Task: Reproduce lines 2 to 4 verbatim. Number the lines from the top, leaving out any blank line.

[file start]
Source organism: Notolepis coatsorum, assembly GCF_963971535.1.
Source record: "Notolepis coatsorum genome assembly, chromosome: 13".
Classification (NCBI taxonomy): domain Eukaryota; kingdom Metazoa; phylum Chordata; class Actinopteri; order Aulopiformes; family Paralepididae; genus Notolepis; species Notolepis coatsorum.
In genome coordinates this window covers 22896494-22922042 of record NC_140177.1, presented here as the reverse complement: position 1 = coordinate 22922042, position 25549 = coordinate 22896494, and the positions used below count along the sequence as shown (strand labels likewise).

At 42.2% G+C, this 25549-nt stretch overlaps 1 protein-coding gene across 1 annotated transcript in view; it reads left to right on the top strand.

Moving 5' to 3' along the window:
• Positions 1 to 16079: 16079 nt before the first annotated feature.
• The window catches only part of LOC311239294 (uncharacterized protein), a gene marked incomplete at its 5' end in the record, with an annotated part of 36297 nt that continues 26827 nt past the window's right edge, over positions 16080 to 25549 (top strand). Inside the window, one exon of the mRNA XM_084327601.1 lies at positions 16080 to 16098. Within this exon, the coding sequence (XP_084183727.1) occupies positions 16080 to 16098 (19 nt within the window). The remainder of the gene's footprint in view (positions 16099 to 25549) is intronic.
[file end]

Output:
Source record: "Notolepis coatsorum genome assembly, chromosome: 13".
Classification (NCBI taxonomy): domain Eukaryota; kingdom Metazoa; phylum Chordata; class Actinopteri; order Aulopiformes; family Paralepididae; genus Notolepis; species Notolepis coatsorum.
In genome coordinates this window covers 22896494-22922042 of record NC_140177.1, presented here as the reverse complement: position 1 = coordinate 22922042, position 25549 = coordinate 22896494, and the positions used below count along the sequence as shown (strand labels likewise).